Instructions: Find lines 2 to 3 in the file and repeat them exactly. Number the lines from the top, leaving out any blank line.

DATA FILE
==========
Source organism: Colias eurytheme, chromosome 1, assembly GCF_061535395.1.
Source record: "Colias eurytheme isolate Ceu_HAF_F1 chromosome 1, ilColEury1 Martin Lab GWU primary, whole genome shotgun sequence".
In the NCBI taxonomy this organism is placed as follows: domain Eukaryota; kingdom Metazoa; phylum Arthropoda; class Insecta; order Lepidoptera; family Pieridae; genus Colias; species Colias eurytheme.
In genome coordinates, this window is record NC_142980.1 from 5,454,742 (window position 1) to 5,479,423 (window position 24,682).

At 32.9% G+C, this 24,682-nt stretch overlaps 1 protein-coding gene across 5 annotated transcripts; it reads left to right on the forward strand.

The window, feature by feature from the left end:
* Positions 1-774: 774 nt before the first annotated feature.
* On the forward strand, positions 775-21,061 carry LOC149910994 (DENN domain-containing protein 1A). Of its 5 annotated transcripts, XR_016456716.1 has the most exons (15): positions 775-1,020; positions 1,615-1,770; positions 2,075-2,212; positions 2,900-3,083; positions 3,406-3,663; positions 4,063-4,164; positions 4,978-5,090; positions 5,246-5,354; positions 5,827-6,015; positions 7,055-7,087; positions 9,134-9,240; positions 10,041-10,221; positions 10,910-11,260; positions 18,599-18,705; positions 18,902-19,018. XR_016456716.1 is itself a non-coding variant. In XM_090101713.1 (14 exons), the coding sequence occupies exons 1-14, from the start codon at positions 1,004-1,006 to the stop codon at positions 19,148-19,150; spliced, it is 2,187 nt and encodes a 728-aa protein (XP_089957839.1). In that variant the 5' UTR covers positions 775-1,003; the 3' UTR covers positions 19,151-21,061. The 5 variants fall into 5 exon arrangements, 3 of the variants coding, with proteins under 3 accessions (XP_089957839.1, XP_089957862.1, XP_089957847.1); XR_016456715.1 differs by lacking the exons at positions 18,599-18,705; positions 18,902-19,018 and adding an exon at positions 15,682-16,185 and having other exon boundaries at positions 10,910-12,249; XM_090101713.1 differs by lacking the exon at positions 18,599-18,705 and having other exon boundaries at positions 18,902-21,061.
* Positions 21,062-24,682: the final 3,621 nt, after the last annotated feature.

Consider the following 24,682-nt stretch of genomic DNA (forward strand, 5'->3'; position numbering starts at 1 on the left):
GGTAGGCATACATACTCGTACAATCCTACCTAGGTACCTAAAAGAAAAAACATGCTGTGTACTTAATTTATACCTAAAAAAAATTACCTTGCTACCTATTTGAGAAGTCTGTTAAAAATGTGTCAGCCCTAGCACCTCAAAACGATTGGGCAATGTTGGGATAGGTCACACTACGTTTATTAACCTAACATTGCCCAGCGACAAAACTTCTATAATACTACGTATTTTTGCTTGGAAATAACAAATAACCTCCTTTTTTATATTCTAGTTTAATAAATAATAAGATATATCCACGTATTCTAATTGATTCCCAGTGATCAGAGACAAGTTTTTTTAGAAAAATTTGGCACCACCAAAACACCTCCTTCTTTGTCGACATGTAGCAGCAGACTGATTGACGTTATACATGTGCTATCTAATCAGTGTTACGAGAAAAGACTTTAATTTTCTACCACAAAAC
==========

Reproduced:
Source record: "Colias eurytheme isolate Ceu_HAF_F1 chromosome 1, ilColEury1 Martin Lab GWU primary, whole genome shotgun sequence".
In the NCBI taxonomy this organism is placed as follows: domain Eukaryota; kingdom Metazoa; phylum Arthropoda; class Insecta; order Lepidoptera; family Pieridae; genus Colias; species Colias eurytheme.